So, for example, if I wanted to make sure that AdSense would bring next to this article some contextual relevant AdSense ads, possibly focusing on AdSense itself or on text ads and online targeted advertising, I would write a paragraph (just like this very one) in which I would make sure that the relevant keywords, including AdSense section targeting, AdSense ads and other relevant keywords are all used to guide the AdSense spider in providing me with the most relevant ads for this article topic.

So even though you don't see it, I have indeed placed the section targeting code I have shown above, right before and right after the preceding paragraph, to provide AdSense with very clear indications on what content it should be looking at.

So, the more unambiguous your content is about a certain topic, the easier it will be for AdSense to do its job when supported by your use of Section Targeting.

Example 2 - from


After(having added AdSense Section Targeting code)


Also of vital importance it remains the wording of your title, assuming this is both the Page Title (the one showing in the browser top bar) and the visible title displayed on your page which should have been assigned an H1 tag (main headline).

The title is really critical and contrary to what many many think, you need not to be misleading or unethical to create titles that are good for AdSense as much as for your readers. The logic to follow is the one where the title needs to be considered a true classifying descriptor of your content and not a personal acrobatic in driving attention by the use of irony, strong words or other visual metaphors. If you are still writing titles like a newspaper does, then you are wasting your time (and everyone else too).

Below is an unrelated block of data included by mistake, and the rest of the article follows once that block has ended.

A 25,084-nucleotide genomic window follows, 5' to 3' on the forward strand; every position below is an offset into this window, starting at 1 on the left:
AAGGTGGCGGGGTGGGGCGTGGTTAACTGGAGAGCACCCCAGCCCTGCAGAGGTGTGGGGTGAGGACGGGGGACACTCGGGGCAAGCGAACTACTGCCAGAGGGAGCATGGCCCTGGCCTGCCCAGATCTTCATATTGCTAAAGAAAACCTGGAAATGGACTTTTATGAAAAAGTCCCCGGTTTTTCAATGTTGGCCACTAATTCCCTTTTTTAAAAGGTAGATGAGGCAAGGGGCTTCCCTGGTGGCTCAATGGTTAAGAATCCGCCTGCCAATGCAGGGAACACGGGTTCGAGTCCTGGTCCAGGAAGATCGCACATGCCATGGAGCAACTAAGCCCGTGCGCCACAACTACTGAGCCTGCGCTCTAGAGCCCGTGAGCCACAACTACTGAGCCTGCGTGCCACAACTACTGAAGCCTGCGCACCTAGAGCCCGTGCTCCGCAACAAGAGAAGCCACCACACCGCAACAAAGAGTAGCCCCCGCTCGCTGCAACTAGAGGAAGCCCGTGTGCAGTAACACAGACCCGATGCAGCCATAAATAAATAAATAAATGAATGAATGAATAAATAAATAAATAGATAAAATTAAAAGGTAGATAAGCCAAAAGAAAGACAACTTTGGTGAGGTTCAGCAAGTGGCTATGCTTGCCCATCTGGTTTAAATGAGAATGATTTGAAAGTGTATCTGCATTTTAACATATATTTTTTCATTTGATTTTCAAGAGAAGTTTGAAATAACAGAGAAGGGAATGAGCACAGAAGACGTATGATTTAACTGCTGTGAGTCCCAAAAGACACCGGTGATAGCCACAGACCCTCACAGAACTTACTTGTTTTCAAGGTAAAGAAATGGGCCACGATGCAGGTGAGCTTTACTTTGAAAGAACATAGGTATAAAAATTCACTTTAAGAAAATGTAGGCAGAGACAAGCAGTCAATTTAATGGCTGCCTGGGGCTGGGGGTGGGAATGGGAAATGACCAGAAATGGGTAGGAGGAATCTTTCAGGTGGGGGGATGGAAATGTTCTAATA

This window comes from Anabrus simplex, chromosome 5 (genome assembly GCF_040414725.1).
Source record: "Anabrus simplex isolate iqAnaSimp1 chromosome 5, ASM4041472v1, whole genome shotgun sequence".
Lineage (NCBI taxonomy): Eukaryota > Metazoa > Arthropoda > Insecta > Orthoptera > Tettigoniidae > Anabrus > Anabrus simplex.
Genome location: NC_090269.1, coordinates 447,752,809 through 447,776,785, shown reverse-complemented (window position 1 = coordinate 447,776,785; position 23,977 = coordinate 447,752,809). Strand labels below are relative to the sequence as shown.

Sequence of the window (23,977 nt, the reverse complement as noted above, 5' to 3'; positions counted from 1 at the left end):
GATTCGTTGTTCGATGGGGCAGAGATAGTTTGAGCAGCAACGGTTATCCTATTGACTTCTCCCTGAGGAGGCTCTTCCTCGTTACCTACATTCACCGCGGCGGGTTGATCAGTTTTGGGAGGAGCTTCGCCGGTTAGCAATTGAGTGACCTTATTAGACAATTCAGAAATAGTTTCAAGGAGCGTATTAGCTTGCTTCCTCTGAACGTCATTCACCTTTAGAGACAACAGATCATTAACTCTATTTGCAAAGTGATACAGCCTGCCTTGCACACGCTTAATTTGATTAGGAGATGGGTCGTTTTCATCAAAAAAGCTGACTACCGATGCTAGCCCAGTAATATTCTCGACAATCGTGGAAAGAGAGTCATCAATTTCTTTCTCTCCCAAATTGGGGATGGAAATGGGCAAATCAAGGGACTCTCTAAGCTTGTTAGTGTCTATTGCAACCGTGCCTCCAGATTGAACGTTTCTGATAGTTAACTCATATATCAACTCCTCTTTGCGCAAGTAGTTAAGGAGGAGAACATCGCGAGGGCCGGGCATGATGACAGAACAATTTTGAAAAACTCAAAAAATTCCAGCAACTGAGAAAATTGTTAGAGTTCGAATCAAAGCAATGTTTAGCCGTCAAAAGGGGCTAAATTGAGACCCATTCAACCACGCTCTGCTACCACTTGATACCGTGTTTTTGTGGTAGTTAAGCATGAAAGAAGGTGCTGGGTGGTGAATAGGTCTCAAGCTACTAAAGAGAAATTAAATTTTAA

For example, if your content is about a new VoIP technology, the title should reflect that. What you need to think in order to make this effort easier on your side is to think ahead (and test/verify with Google) what will be the search query that people who will want to ideally read what you have written will type when searching for it. Meaning: if your article is about a new VoIP tool, what will the potential readers of your article (who obviously don't know of its existence) write in Google, Yahoo or MSN to find it?

Well, who are these? These would be people who are likely searching for reviews of new VoIP tools that appear on the market. So what will they write? They may write "review of new voip tool", "new voip tool" or simply "VoIP tools". If those keywords (VoIP, tool, review) are not together in the first two or three words of your title, Google will not consider them critical to the classification of your content. So, if you want to complement and strongly support the AdSense Section Targeting potential you need to make sure that the titles of your articles are a true useful keys to find your content, which can be achieved only if you do provide clear definition and classification of your specific topic coverage right at the beginning of the title.

Playing smart in the titles doesn't pay back.

I have seen some people that after having learned the importance of titles have tried to leverage their newly discovered know-how on the power of titles to drive much wider traffic to their content while also serving AdSense ads on a much in-demand topic.

Unfortunately, nonetheless what may appear to the superficial online marketer, approaching titling by using titles that are more popular or that may drive a larger public (because of how they would rank on search engine result pages) is the wrong way to make money online.


Readers, me and you included are looking for relevant results, not for someone to distract us into something that was not really what we really looking for. So, who is looking for reviews of new VoIP tools should not be confused with someone who is looking for low-phone rates services. Though at times these possible reader needs may overlap the greatest results in using AdSense and in getting loyal readers that come back again and again is to not trick anyone. By using titles that are unambiguous descriptors of the content they introduce, titles are the key access points we all have to find what we are looking for. So the better and more effectively we title, the greater a service we provide to everyone else too. Including AdSense.